Power and Piety
A recent visit to the Farne Islands observing diving ops, followed by a trip to Durham to see the Lindisfarne Gospels exhibition, inspired me to look at the ways in which the See of Durham and the Holy Island of Lindisfarne are intertwined in terms of wrecks.
In 1320 a ship laden with wool and hides was lost near Holy Island. The Bishop of Durham, Lewis de Beaumont, claimed the cargo since the wreck lay ‘within the Bishop’s liberty of Norham’, wherein he had ‘regal rights’ – the Bishops of Durham were, after all, Prince Bishops! The wool was arrested in Newcastle on its way south, since Robert the Bruce in his turn laid claim to it, following a treaty at ‘Twedemuth’. The treaty notwithstanding, Edward II upheld the Bishop’s rights in this matter.
In 1534, Bishop Cuthbert Tunstall dealt with a ‘Scotch ship’ stranded within his bishopric. James V of Scotland complained on behalf of his subjects, who accused locals of plundering the ship – a fairly typical accusation, which, in being escalated to the highest level, has preserved a shipwreck in the official record. Tunstall, clearly with an eye to Henry VIII’s finances, felt that offering ‘full reparation against all who could be proved to have offended’ was one thing, but ‘full value, as if the goods had arrived undamaged’ was a step too far! He thereby demonstrated a shrewdness which enabled him to survive the subsequent religious upheavals under Henry and his children, before eventually meeting his match in Elizabeth I.
Nathaniel, Lord Crewe, Bishop of Durham 1674-1721, married a Bamburgh heiress, and between them they posthumously influenced the outcome of shipwrecks on the Farne Islands and Bamburgh for the better. From his wife he inherited considerable estates in Northumberland, stipulating in his own will that surpluses from these assets be charitably distributed. From at least 1776 shipwrecked mariners were succoured by Lord Crewe’s charity, noted with approbation by the newspapers of the day.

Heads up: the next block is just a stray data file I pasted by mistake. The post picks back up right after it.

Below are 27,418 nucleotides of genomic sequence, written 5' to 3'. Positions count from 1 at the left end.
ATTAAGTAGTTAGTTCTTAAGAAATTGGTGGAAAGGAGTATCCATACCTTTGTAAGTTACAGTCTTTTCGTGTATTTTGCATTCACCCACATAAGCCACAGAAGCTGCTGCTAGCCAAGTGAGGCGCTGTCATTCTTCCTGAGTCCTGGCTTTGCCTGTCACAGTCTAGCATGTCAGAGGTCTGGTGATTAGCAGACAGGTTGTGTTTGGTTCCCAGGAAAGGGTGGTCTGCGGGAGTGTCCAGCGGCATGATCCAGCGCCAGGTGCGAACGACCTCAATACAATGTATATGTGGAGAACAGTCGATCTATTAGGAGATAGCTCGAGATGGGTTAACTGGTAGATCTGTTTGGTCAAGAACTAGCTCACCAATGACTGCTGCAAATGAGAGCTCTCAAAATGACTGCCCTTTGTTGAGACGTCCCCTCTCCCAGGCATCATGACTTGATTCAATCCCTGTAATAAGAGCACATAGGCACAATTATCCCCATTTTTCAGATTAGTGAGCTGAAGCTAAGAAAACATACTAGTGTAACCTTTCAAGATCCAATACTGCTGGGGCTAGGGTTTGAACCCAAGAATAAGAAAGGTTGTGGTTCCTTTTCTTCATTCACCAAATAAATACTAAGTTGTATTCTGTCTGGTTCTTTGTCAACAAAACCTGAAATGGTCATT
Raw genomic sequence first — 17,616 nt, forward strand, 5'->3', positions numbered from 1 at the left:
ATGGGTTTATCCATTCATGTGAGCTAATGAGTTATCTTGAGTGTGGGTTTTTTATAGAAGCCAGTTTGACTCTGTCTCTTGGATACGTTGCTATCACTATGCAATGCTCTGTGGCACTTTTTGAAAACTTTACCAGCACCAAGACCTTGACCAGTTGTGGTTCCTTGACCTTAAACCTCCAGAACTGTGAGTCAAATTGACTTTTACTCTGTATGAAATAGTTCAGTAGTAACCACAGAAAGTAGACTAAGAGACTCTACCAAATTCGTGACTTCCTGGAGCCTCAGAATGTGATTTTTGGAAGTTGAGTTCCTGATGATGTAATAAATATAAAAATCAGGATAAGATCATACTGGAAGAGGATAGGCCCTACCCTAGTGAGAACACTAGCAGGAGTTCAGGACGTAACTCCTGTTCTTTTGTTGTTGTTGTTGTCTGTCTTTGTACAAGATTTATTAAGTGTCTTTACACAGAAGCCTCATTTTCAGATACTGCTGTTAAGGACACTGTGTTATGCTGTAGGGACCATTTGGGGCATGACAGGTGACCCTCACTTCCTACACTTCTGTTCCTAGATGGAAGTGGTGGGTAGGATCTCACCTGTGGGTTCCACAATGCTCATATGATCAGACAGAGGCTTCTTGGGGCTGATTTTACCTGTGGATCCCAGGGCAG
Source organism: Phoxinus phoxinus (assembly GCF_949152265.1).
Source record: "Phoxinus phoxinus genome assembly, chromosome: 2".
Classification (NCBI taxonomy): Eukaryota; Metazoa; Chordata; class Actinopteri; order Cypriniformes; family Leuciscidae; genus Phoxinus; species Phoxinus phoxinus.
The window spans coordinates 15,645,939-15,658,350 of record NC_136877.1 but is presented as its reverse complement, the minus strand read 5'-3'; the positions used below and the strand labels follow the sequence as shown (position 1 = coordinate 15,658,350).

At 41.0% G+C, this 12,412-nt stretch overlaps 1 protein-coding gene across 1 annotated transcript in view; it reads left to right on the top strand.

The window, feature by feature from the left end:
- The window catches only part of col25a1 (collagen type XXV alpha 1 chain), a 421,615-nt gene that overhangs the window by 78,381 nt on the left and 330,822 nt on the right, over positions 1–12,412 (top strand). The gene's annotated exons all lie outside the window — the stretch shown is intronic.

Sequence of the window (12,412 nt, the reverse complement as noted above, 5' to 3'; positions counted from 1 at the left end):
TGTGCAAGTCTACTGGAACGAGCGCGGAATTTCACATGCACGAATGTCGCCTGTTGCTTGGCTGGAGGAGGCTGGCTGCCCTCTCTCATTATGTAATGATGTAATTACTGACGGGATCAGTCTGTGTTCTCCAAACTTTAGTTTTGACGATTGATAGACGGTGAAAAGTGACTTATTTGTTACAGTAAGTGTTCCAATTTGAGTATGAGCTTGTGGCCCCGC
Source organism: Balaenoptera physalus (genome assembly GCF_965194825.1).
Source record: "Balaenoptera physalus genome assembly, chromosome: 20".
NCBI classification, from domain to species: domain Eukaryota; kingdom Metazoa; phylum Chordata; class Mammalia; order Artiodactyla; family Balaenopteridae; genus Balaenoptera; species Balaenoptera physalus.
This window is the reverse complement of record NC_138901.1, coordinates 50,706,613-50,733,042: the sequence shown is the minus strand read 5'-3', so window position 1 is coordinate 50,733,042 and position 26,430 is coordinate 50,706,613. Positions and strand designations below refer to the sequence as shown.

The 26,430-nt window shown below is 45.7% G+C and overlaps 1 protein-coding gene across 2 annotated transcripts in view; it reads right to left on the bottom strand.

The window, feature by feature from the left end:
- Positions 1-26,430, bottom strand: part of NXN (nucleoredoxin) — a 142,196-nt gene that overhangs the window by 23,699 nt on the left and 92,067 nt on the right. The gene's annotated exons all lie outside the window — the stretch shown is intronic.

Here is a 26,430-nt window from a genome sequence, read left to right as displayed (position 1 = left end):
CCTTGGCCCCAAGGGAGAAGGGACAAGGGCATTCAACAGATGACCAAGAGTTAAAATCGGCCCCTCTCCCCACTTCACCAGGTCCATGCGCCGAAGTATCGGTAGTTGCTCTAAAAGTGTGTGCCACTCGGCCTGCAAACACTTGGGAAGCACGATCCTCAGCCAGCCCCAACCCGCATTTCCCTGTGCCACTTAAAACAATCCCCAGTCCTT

The Scotsmen from the Friendship wrecked on the Farne Islands in 1796 met with a better reception than their predecessors in 1534: being ‘liberally supplied from Bamburgh Castle, by the noble charity of the late Lord Crewe.’ I shall close with the happy ending to the ordeal suffered by the sole survivor of the John’s Adventure which struck near the Castle itself the following year:
‘[he] held by some part of the wreck till she righted, when he took his station on that part of the mast, which remained above water. As soon as he was discovered, every exertion was made by the steward of the castle for his relief, and a boat was just putting off when they discovered his deliverers making toward him from off Waren Bar. When brought to land he was much swelled, and had nearly lost the use of his speech, sight, and limbs, but by the care of the Dispensers of Lord Crewe’s noble charity, he is happily restored.’
Have a great weekend!